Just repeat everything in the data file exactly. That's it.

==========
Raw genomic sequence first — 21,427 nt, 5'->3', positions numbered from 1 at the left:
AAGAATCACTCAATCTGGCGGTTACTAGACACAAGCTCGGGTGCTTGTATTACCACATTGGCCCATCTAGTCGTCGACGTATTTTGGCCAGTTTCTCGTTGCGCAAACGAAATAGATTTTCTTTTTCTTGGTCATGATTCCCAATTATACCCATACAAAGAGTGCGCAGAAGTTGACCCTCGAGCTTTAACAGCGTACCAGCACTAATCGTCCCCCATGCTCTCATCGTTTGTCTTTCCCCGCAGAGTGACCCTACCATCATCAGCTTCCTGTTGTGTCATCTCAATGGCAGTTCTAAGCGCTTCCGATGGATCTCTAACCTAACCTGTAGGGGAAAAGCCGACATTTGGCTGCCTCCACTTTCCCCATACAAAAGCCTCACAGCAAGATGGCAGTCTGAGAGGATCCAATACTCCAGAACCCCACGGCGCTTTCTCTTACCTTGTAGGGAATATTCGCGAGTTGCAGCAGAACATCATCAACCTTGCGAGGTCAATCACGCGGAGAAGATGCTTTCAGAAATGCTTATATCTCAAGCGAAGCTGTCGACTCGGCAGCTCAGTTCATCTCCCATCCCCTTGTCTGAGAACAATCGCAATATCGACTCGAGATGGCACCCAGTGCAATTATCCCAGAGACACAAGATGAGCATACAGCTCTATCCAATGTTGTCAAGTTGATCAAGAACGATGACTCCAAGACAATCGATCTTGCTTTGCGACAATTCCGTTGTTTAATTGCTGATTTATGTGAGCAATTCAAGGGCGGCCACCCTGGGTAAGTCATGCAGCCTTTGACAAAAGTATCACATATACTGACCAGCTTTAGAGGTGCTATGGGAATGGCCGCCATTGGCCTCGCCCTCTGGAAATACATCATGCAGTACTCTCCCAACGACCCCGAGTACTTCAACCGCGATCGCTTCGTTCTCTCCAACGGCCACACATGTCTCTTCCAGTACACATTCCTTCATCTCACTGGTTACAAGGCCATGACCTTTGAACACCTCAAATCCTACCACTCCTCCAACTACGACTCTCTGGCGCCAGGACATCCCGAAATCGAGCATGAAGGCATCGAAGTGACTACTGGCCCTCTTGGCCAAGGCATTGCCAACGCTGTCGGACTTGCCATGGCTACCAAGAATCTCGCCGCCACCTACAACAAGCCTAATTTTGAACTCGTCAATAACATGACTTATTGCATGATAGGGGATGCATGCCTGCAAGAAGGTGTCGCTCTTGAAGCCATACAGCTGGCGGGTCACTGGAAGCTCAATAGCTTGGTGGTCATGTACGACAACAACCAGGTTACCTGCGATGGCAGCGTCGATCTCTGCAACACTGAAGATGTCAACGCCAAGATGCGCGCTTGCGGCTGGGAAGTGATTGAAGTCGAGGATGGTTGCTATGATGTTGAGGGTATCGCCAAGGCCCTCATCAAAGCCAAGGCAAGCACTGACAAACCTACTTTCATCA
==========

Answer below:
Raw genomic sequence first — 21,427 nt, 5'->3', positions numbered from 1 at the left:
AAGAATCACTCAATCTGGCGGTTACTAGACACAAGCTCGGGTGCTTGTATTACCACATTGGCCCATCTAGTCGTCGACGTATTTTGGCCAGTTTCTCGTTGCGCAAACGAAATAGATTTTCTTTTTCTTGGTCATGATTCCCAATTATACCCATACAAAGAGTGCGCAGAAGTTGACCCTCGAGCTTTAACAGCGTACCAGCACTAATCGTCCCCCATGCTCTCATCGTTTGTCTTTCCCCGCAGAGTGACCCTACCATCATCAGCTTCCTGTTGTGTCATCTCAATGGCAGTTCTAAGCGCTTCCGATGGATCTCTAACCTAACCTGTAGGGGAAAAGCCGACATTTGGCTGCCTCCACTTTCCCCATACAAAAGCCTCACAGCAAGATGGCAGTCTGAGAGGATCCAATACTCCAGAACCCCACGGCGCTTTCTCTTACCTTGTAGGGAATATTCGCGAGTTGCAGCAGAACATCATCAACCTTGCGAGGTCAATCACGCGGAGAAGATGCTTTCAGAAATGCTTATATCTCAAGCGAAGCTGTCGACTCGGCAGCTCAGTTCATCTCCCATCCCCTTGTCTGAGAACAATCGCAATATCGACTCGAGATGGCACCCAGTGCAATTATCCCAGAGACACAAGATGAGCATACAGCTCTATCCAATGTTGTCAAGTTGATCAAGAACGATGACTCCAAGACAATCGATCTTGCTTTGCGACAATTCCGTTGTTTAATTGCTGATTTATGTGAGCAATTCAAGGGCGGCCACCCTGGGTAAGTCATGCAGCCTTTGACAAAAGTATCACATATACTGACCAGCTTTAGAGGTGCTATGGGAATGGCCGCCATTGGCCTCGCCCTCTGGAAATACATCATGCAGTACTCTCCCAACGACCCCGAGTACTTCAACCGCGATCGCTTCGTTCTCTCCAACGGCCACACATGTCTCTTCCAGTACACATTCCTTCATCTCACTGGTTACAAGGCCATGACCTTTGAACACCTCAAATCCTACCACTCCTCCAACTACGACTCTCTGGCGCCAGGACATCCCGAAATCGAGCATGAAGGCATCGAAGTGACTACTGGCCCTCTTGGCCAAGGCATTGCCAACGCTGTCGGACTTGCCATGGCTACCAAGAATCTCGCCGCCACCTACAACAAGCCTAATTTTGAACTCGTCAATAACATGACTTATTGCATGATAGGGGATGCATGCCTGCAAGAAGGTGTCGCTCTTGAAGCCATACAGCTGGCGGGTCACTGGAAGCTCAATAGCTTGGTGGTCATGTACGACAACAACCAGGTTACCTGCGATGGCAGCGTCGATCTCTGCAACACTGAAGATGTCAACGCCAAGATGCGCGCTTGCGGCTGGGAAGTGATTGAAGTCGAGGATGGTTGCTATGATGTTGAGGGTATCGCCAAGGCCCTCATCAAAGCCAAGGCAAGCACTGACAAACCTACTTTCATCA